When you fall, do you get right back up? Do you learn from your mistake and move on? Or do you kick yourself so hard in the butt that you just mope around for days in your PJs and wonder why you're so miserable? Come on! Get a grip!
Okay, okay, that was uncalled for, but seriously, the more mistakes you make, the more you learn. The more you learn the more you grow and the more likely you'll be a future bright star in the sky.
When you were a young growing child, how were you supposed to know the oven was hot? Or that you can't put metal in the microwave? Or that when you say something impolite you'll hurt someone's feelings? You would have either experienced these things first hand, or you were taught that these were all things to avoid.
A constant fact of life is that we all make mistakes. What varies is how we all handle a self-inflicted setback. Some get angry; others get upset, while others encounter the wretched beast known as denial (What mistake? It wasn't me!).
Just like we mentioned in "The Key's in the Hole. Now turn it!", it's important to take a chance! If you make a mistake, at least you turned the key and made a valiant attempt. If you were too terrified of turning the key, you never would have known whether you would have been successful or not! And you couldn't have possibly made a mistake to learn from!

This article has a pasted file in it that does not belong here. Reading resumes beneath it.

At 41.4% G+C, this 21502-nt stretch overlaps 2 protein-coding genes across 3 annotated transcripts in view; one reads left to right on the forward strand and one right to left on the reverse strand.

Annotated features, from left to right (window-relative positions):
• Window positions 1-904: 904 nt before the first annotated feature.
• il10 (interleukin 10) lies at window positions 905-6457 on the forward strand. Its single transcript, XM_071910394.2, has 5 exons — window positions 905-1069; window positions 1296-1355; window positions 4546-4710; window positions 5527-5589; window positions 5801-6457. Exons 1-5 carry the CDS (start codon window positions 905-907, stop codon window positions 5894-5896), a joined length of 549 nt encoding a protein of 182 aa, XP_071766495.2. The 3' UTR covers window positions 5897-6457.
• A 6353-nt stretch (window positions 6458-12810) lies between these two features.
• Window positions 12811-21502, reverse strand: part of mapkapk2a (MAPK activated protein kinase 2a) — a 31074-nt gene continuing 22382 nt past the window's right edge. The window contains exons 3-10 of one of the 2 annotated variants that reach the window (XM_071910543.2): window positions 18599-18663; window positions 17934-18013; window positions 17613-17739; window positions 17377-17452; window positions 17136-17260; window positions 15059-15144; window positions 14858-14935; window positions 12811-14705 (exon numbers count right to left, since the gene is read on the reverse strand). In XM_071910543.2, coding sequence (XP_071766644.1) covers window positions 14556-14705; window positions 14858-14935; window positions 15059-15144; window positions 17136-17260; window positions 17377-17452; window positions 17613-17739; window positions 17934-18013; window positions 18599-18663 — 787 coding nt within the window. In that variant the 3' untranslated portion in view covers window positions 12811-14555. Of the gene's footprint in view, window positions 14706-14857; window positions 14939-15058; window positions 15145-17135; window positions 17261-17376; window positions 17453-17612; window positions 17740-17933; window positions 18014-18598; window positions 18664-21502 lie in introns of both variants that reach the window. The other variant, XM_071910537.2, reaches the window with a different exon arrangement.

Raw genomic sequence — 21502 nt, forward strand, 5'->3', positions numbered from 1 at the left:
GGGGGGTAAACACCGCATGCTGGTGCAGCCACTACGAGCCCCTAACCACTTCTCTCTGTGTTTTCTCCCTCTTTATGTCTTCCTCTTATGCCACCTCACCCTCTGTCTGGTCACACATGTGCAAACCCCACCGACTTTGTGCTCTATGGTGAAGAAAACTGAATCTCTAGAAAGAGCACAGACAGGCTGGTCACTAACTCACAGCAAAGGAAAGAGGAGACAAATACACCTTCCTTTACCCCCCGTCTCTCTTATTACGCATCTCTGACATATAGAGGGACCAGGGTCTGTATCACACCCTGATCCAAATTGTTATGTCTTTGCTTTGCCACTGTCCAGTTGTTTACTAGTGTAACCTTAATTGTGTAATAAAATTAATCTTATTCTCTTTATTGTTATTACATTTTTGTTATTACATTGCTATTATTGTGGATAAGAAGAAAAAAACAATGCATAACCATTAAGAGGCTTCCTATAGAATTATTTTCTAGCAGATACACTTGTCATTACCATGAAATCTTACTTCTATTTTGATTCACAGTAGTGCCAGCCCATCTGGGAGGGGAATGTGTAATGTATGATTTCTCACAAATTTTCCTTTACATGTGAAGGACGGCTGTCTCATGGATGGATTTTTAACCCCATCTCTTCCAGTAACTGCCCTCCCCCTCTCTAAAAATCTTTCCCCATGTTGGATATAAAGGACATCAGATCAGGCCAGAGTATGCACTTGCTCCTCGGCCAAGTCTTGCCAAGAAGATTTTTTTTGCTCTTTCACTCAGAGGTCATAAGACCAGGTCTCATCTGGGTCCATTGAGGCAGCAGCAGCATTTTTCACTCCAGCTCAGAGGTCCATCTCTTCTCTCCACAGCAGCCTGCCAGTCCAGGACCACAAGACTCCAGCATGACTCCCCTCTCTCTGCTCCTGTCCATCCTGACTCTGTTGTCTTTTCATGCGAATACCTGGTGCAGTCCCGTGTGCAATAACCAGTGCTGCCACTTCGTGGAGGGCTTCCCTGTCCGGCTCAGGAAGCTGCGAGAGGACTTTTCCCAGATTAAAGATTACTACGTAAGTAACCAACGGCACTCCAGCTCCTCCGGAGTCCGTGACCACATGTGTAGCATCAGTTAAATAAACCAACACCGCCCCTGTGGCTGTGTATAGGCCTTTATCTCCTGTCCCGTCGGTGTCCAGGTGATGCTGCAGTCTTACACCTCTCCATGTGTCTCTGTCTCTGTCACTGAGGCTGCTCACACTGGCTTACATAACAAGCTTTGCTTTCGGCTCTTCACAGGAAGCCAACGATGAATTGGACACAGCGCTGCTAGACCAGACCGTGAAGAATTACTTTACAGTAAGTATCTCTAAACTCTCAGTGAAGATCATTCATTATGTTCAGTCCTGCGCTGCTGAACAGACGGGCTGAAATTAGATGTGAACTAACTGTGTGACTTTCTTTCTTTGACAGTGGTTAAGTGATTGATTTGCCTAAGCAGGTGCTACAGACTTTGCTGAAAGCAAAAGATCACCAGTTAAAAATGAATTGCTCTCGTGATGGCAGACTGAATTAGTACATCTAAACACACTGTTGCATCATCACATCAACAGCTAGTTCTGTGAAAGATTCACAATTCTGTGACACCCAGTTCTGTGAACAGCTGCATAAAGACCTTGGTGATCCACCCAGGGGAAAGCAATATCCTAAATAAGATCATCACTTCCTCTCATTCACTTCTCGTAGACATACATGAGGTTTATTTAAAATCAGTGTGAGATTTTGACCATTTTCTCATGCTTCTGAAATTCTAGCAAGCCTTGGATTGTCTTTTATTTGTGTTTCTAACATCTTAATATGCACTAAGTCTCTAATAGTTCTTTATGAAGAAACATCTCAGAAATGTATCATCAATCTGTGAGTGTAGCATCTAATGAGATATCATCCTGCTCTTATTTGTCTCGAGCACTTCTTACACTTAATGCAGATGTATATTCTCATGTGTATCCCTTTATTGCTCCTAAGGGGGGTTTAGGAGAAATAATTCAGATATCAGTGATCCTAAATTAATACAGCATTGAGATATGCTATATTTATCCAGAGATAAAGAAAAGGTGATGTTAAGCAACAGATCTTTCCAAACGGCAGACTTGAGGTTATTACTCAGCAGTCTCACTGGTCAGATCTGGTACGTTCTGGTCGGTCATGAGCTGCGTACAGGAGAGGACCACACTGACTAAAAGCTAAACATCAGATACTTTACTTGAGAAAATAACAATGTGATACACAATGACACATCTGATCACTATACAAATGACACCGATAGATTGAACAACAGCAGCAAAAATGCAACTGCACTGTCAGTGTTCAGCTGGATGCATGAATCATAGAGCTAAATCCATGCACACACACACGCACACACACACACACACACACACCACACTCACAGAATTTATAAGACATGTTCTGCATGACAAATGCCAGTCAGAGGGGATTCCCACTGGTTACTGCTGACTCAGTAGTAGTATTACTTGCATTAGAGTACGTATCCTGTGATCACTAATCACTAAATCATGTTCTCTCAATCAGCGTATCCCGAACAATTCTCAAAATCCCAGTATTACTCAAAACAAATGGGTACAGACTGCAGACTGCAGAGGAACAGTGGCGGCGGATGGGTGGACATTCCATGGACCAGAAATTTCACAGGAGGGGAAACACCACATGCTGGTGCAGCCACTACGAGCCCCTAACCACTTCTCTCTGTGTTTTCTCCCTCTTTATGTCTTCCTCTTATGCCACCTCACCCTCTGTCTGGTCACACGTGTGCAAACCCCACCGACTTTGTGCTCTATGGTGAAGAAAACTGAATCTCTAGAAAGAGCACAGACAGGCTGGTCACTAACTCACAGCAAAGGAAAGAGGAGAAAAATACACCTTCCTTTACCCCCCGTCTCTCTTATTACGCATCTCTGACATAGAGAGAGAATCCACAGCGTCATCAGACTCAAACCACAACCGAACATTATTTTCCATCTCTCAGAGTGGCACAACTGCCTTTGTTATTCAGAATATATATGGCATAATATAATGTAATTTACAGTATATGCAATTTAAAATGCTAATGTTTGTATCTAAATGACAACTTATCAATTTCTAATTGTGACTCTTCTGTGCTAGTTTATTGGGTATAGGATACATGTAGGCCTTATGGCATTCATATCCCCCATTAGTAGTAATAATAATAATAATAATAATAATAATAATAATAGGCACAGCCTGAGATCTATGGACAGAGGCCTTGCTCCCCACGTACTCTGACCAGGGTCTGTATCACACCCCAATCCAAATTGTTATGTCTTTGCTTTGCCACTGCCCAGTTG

I mean, how can you learn without messing up every once in a while? You need to make a mistake to learn. If you did everything perfectly, then you'll never know the right strategy from the wrong.
Are You a Leader?
Then there's a whole other set of people who admit to their mistakes, acknowledge that they stumbled, but they go right into contingency mode. I mean, so you screwed up, so what? It's not the end of the world is it? The Earth will still be in orbit and mosquitoes will still be biting the hell out of your legs. It's not a question of: "I screwed up, give me pity", it's a question of: "Okay, I slipped-up, but this is what I'm going to do about it..."
The best leaders out there are the ones who made the most mistakes but learned from them. The ones that never discovered or acknowledged their faux pas never made it into the business world and never made a difference in their own life, or the world.
Young Toronto Blue Jays starting pitcher Josh Towers went 0-12 last season between Baltimore and its Triple-A club. This year he was the Jays' fifth starter and went 8-1. Quite the turn around from just a year ago! Josh Towers, the winning Jays' pitcher in the last game of the season, said:
"You can't succeed without failing. I failed. I learned a lot from that."
Now go out there and pitch a perfect game in your life. You might fail once. Or twice. Or ten times. But just remember, each failure brings you closer to a glowing success.
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